Guerrilla Knitting

Guerrilla Knitting

Nov. 1, 2012

Knitters adorn trees with scarves to bring attention to social injustice.

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The oak trees on Pacific University’s Forest Grove campus probably aren’t cold—but somewhere, a person is.

On Wednesday, a group of so-called guerrilla knitters adorned several trees with hand-knit scarves to bring attention to social injustice in the United States.

The art installation, titled “Social (In)Justice,” spread among the trees between Marsh and Warner halls.

One piece listed the distribution of financial wealth among social classes in 2010: the lower class held 5 percent of all financial wealth, while the upper class held 42 percent.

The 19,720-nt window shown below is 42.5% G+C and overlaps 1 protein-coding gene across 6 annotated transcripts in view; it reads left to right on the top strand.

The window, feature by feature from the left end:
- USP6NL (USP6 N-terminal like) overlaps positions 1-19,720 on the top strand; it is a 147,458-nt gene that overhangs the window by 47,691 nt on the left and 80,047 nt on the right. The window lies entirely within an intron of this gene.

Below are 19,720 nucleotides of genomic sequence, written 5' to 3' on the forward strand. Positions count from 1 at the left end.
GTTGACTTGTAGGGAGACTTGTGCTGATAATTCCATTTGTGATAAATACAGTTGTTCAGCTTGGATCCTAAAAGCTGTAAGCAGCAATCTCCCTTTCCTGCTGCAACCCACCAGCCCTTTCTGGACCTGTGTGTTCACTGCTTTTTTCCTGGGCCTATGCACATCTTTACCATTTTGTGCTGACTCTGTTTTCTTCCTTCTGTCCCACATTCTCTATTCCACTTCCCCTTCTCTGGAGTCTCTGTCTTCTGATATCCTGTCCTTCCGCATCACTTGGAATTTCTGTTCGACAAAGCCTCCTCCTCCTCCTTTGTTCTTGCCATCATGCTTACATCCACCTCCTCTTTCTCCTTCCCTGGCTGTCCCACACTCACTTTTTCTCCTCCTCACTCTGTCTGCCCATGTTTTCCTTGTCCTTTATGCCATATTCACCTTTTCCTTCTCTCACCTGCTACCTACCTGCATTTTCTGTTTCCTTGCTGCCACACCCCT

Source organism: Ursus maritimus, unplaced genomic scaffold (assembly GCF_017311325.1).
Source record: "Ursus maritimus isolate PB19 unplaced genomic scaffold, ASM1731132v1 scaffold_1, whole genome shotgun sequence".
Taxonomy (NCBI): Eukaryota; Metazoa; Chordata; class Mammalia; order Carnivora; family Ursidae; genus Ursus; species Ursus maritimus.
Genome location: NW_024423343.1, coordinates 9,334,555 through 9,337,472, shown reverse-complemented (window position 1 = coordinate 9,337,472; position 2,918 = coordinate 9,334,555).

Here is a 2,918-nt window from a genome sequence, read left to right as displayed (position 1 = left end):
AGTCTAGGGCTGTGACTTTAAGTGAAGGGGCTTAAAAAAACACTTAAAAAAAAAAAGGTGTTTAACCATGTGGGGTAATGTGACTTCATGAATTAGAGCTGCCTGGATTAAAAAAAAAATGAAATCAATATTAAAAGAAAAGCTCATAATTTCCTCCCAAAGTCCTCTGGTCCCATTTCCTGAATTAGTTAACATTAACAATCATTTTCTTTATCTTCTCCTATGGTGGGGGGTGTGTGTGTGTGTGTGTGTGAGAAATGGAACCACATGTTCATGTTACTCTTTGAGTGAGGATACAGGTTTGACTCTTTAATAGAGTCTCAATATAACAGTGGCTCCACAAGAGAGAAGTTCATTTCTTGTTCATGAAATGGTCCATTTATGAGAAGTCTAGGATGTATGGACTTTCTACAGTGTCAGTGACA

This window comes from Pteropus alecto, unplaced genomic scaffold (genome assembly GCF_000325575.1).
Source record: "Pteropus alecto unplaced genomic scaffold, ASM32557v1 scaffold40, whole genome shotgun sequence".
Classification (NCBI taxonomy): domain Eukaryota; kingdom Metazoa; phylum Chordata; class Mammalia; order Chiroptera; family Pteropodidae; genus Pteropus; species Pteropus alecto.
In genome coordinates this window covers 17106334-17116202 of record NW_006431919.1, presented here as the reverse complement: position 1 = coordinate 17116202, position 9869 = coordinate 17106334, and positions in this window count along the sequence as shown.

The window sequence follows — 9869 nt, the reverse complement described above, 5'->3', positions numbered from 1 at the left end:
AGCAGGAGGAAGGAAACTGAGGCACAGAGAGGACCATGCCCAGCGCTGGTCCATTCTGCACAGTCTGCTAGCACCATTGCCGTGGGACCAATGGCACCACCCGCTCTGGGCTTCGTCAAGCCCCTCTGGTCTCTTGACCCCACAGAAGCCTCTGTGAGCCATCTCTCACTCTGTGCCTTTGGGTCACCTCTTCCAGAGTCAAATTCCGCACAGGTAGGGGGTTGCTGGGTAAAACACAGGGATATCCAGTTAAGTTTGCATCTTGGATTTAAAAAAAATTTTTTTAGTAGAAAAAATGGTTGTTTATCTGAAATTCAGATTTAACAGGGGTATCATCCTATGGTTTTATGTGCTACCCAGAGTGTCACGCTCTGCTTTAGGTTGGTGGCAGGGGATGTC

A pastel green and purple scarf told passers by that inequity for minorities still exists in the U.S. Minorities, it said, are more likely to receive high-cost mortgages than white families, and African-Americans typically have double the unemployment rate as white Americans.

Meanwhile, a scarf featuring wide white stripes and thin red stripes declared, “Unequal patterns may be pretty in knitting but not in the workplace. Equal work deserves equal pay.”

Nov. 2 update: Patricia Cheyne is teaching Pacific's new fiber arts course this year and explained that this project was an outside-of-class project that stemmed from that course. "Several of the students wanted to learn how to knit," she said. "We thought this would be a fun way to do it, so we got together out of class and knitted these round pieces." Students measured the trees they wanted to scarve, knitted fitting pieces and researched their favorite topics to include facts about social justice. Due to recent rain, the fact cards have faded, but Cheyne said they will be replaced soon.